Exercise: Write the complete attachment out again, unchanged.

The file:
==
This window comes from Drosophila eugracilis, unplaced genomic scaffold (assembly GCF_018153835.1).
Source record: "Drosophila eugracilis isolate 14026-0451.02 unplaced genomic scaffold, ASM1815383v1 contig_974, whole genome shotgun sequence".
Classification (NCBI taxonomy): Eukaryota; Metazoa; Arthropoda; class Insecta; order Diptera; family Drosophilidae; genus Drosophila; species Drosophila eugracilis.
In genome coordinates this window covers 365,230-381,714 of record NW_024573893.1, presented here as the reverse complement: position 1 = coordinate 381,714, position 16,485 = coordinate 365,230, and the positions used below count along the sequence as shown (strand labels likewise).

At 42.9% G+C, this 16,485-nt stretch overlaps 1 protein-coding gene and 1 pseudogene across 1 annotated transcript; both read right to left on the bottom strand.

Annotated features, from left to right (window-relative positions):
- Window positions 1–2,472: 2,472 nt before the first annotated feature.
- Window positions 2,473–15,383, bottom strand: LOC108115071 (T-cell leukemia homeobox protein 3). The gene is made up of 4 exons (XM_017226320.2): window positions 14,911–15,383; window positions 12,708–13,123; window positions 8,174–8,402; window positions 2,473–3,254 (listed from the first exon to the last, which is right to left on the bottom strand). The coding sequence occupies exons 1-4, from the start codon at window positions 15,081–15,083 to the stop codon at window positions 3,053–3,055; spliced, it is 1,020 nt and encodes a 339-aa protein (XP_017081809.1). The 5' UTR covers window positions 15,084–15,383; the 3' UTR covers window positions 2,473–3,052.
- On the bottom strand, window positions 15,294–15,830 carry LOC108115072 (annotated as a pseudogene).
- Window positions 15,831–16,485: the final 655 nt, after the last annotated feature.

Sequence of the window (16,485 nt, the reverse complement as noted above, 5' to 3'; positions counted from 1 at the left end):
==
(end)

This window comes from Drosophila eugracilis, unplaced genomic scaffold (assembly GCF_018153835.1).
Source record: "Drosophila eugracilis isolate 14026-0451.02 unplaced genomic scaffold, ASM1815383v1 contig_974, whole genome shotgun sequence".
Classification (NCBI taxonomy): Eukaryota; Metazoa; Arthropoda; class Insecta; order Diptera; family Drosophilidae; genus Drosophila; species Drosophila eugracilis.
In genome coordinates this window covers 365,230-381,714 of record NW_024573893.1, presented here as the reverse complement: position 1 = coordinate 381,714, position 16,485 = coordinate 365,230, and the positions used below count along the sequence as shown (strand labels likewise).

At 42.9% G+C, this 16,485-nt stretch overlaps 1 protein-coding gene and 1 pseudogene across 1 annotated transcript; both read right to left on the bottom strand.

Annotated features, from left to right (window-relative positions):
- Window positions 1–2,472: 2,472 nt before the first annotated feature.
- Window positions 2,473–15,383, bottom strand: LOC108115071 (T-cell leukemia homeobox protein 3). The gene is made up of 4 exons (XM_017226320.2): window positions 14,911–15,383; window positions 12,708–13,123; window positions 8,174–8,402; window positions 2,473–3,254 (listed from the first exon to the last, which is right to left on the bottom strand). The coding sequence occupies exons 1-4, from the start codon at window positions 15,081–15,083 to the stop codon at window positions 3,053–3,055; spliced, it is 1,020 nt and encodes a 339-aa protein (XP_017081809.1). The 5' UTR covers window positions 15,084–15,383; the 3' UTR covers window positions 2,473–3,052.
- On the bottom strand, window positions 15,294–15,830 carry LOC108115072 (annotated as a pseudogene).
- Window positions 15,831–16,485: the final 655 nt, after the last annotated feature.

Sequence of the window (16,485 nt, the reverse complement as noted above, 5' to 3'; positions counted from 1 at the left end):